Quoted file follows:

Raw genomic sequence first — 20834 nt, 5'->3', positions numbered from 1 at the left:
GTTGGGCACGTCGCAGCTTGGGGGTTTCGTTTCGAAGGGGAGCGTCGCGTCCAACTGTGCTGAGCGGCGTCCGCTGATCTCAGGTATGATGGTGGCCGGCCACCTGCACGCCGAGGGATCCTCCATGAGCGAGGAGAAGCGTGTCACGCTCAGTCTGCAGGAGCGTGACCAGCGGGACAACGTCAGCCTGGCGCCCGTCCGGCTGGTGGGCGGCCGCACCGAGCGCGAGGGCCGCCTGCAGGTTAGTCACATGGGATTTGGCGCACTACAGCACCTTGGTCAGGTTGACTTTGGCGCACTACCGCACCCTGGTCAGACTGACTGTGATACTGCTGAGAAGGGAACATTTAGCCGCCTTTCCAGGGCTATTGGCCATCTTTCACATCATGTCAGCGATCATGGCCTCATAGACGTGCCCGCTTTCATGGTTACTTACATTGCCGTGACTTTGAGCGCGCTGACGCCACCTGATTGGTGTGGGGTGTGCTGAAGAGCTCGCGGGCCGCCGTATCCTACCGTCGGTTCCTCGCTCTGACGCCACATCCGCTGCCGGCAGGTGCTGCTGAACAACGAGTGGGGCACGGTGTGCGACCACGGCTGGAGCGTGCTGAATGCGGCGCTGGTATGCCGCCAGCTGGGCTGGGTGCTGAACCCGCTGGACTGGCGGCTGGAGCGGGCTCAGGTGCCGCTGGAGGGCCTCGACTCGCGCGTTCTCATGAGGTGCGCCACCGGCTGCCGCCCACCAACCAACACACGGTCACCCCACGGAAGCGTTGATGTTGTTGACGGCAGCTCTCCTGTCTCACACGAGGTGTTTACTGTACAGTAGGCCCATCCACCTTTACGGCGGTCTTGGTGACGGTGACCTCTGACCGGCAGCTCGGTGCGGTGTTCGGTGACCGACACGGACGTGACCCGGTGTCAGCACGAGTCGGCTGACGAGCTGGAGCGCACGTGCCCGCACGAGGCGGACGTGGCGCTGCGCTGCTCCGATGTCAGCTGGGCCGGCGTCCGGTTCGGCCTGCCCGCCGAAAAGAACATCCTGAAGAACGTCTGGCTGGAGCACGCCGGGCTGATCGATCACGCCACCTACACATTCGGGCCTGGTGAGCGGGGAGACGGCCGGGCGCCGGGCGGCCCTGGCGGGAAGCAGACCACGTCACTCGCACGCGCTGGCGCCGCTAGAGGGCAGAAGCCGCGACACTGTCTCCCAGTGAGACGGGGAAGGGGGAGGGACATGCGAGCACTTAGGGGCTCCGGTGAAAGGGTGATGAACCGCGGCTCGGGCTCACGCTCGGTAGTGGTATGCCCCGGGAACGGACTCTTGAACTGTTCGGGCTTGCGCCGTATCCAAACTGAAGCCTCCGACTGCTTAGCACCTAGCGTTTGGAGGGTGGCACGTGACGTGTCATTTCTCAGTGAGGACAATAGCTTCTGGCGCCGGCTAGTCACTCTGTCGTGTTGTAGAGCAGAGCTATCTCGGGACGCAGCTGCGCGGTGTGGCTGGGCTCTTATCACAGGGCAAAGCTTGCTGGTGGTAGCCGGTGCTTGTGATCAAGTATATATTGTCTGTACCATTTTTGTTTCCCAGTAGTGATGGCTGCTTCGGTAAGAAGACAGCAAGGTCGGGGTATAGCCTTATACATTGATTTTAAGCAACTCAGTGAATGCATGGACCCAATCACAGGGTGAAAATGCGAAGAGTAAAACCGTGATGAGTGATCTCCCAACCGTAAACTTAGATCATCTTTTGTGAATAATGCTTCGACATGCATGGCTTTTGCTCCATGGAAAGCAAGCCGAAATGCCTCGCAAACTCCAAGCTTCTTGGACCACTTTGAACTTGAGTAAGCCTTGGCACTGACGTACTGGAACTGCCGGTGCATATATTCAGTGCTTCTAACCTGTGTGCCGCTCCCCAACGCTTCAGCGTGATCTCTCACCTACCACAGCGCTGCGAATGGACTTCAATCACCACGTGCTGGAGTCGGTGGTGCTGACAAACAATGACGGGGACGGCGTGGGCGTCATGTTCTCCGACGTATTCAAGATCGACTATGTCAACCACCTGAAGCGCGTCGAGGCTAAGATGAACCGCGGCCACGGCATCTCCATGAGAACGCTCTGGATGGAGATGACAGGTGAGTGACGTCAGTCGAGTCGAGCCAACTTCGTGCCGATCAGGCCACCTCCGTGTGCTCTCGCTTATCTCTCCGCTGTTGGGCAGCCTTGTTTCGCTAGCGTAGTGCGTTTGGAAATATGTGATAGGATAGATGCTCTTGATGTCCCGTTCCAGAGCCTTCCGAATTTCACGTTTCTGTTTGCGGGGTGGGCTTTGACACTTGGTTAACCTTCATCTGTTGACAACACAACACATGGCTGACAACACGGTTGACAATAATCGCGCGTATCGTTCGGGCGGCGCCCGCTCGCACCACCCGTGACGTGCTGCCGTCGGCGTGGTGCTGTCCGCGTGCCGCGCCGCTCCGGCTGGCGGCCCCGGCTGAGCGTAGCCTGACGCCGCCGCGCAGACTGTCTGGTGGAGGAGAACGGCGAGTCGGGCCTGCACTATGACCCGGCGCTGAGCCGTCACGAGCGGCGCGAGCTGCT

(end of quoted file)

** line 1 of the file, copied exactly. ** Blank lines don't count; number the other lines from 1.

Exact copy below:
Raw genomic sequence first — 20834 nt, 5'->3', positions numbered from 1 at the left: